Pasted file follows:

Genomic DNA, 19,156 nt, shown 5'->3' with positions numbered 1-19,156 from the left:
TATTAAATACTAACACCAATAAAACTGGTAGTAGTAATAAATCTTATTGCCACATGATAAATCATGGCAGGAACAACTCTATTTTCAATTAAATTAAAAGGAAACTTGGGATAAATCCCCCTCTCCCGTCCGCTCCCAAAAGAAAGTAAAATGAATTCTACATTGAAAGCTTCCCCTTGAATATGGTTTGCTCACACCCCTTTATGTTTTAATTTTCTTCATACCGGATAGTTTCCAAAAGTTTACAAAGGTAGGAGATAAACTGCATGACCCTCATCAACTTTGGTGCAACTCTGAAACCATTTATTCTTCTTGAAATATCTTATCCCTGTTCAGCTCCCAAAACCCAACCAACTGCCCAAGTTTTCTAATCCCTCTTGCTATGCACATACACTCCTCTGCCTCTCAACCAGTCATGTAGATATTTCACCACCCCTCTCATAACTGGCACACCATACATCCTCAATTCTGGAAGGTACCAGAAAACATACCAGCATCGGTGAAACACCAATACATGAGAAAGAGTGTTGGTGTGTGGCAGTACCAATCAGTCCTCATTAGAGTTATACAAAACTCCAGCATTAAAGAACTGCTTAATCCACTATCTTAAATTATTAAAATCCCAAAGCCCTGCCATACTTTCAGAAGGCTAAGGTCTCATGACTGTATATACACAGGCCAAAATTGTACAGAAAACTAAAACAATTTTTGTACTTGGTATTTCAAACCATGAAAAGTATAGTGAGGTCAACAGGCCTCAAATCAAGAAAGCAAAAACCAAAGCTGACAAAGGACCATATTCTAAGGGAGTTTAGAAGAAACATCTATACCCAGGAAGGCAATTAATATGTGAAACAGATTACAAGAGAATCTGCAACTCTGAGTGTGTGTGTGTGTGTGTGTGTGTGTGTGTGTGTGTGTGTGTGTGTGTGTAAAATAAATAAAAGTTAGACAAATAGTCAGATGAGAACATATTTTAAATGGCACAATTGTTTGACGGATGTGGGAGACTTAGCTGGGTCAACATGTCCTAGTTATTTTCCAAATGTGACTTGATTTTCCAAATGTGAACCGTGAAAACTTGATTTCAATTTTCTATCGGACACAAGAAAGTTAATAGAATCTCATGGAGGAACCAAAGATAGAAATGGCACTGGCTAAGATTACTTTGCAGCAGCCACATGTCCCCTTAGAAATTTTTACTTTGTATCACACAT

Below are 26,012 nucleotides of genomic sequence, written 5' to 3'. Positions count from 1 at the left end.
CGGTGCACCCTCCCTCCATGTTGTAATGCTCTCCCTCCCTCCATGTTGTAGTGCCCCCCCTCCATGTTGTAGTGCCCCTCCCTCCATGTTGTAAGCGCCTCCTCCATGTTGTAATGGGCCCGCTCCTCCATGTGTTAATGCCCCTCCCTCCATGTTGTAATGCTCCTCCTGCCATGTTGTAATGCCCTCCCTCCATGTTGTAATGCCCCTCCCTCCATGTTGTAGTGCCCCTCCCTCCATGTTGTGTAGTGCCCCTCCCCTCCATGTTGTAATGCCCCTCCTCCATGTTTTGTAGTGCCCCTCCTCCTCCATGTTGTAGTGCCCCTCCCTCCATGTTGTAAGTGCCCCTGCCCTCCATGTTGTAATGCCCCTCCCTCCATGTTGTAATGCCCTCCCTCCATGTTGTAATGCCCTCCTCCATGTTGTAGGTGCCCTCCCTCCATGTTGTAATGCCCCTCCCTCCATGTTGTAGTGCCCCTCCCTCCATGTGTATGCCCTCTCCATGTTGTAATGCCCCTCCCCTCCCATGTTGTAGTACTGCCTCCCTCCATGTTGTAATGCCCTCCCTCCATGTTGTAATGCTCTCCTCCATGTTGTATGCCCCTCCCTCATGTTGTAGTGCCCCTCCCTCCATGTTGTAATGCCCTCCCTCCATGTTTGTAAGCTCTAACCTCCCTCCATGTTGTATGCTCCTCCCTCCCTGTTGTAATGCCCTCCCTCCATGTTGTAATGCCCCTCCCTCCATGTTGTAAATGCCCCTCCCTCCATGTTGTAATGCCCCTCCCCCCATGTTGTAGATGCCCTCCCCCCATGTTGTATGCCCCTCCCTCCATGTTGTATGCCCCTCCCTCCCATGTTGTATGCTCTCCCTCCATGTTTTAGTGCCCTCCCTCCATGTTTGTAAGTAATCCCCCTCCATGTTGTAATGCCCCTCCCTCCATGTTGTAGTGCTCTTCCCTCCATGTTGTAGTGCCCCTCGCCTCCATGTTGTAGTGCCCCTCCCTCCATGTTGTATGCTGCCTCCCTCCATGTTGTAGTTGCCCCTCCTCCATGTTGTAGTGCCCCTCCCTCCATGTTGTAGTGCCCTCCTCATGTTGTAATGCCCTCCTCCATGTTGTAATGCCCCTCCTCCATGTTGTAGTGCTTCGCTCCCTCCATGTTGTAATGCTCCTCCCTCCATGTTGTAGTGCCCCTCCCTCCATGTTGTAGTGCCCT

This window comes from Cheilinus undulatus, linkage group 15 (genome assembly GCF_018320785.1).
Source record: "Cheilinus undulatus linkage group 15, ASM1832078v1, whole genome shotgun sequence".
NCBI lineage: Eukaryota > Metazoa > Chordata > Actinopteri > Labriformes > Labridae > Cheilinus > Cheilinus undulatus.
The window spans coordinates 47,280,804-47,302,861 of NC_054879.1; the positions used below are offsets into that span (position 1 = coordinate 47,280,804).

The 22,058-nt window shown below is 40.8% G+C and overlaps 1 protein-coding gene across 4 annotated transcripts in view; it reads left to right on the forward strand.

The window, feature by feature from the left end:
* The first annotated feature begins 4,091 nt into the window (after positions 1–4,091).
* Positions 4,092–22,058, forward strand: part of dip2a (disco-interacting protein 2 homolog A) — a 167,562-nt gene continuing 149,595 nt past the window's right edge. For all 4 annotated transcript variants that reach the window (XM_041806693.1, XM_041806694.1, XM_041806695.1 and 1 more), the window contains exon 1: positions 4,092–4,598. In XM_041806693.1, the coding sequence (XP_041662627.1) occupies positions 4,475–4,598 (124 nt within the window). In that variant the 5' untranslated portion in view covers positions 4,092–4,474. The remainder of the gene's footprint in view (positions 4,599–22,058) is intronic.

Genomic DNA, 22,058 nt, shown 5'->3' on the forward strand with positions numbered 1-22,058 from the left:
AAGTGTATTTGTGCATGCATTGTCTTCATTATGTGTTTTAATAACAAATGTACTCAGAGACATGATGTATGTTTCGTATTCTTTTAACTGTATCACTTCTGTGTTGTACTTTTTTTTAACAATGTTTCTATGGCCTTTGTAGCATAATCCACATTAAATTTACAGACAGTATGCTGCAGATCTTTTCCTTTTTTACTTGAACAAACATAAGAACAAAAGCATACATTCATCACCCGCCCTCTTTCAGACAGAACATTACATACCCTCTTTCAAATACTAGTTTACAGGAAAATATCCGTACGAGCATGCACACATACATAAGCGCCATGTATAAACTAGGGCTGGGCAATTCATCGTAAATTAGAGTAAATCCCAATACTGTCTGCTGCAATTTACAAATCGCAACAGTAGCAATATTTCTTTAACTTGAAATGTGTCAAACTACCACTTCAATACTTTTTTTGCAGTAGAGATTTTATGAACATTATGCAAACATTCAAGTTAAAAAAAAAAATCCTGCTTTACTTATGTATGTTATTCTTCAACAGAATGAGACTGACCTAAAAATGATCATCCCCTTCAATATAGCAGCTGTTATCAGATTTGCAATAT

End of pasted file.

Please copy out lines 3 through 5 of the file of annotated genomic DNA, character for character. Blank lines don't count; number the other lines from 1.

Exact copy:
Below are 26,012 nucleotides of genomic sequence, written 5' to 3'. Positions count from 1 at the left end.
CGGTGCACCCTCCCTCCATGTTGTAATGCTCTCCCTCCCTCCATGTTGTAGTGCCCCCCCTCCATGTTGTAGTGCCCCTCCCTCCATGTTGTAAGCGCCTCCTCCATGTTGTAATGGGCCCGCTCCTCCATGTGTTAATGCCCCTCCCTCCATGTTGTAATGCTCCTCCTGCCATGTTGTAATGCCCTCCCTCCATGTTGTAATGCCCCTCCCTCCATGTTGTAGTGCCCCTCCCTCCATGTTGTGTAGTGCCCCTCCCCTCCATGTTGTAATGCCCCTCCTCCATGTTTTGTAGTGCCCCTCCTCCTCCATGTTGTAGTGCCCCTCCCTCCATGTTGTAAGTGCCCCTGCCCTCCATGTTGTAATGCCCCTCCCTCCATGTTGTAATGCCCTCCCTCCATGTTGTAATGCCCTCCTCCATGTTGTAGGTGCCCTCCCTCCATGTTGTAATGCCCCTCCCTCCATGTTGTAGTGCCCCTCCCTCCATGTGTATGCCCTCTCCATGTTGTAATGCCCCTCCCCTCCCATGTTGTAGTACTGCCTCCCTCCATGTTGTAATGCCCTCCCTCCATGTTGTAATGCTCTCCTCCATGTTGTATGCCCCTCCCTCATGTTGTAGTGCCCCTCCCTCCATGTTGTAATGCCCTCCCTCCATGTTTGTAAGCTCTAACCTCCCTCCATGTTGTATGCTCCTCCCTCCCTGTTGTAATGCCCTCCCTCCATGTTGTAATGCCCCTCCCTCCATGTTGTAAATGCCCCTCCCTCCATGTTGTAATGCCCCTCCCCCCATGTTGTAGATGCCCTCCCCCCATGTTGTATGCCCCTCCCTCCATGTTGTATGCCCCTCCCTCCCATGTTGTATGCTCTCCCTCCATGTTTTAGTGCCCTCCCTCCATGTTTGTAAGTAATCCCCCTCCATGTTGTAATGCCCCTCCCTCCATGTTGTAGTGCTCTTCCCTCCATGTTGTAGTGCCCCTCGCCTCCATGTTGTAGTGCCCCTCCCTCCATGTTGTATGCTGCCTCCCTCCATGTTGTAGTTGCCCCTCCTCCATGTTGTAGTGCCCCTCCCTCCATGTTGTAGTGCCCTCCTCATGTTGTAATGCCCTCCTCCATGTTGTAATGCCCCTCCTCCATGTTGTAGTGCTTCGCTCCCTCCATGTTGTAATGCTCCTCCCTCCATGTTGTAGTGCCCCTCCCTCCATGTTGTAGTGCCCT

This window comes from Cheilinus undulatus, linkage group 15 (genome assembly GCF_018320785.1).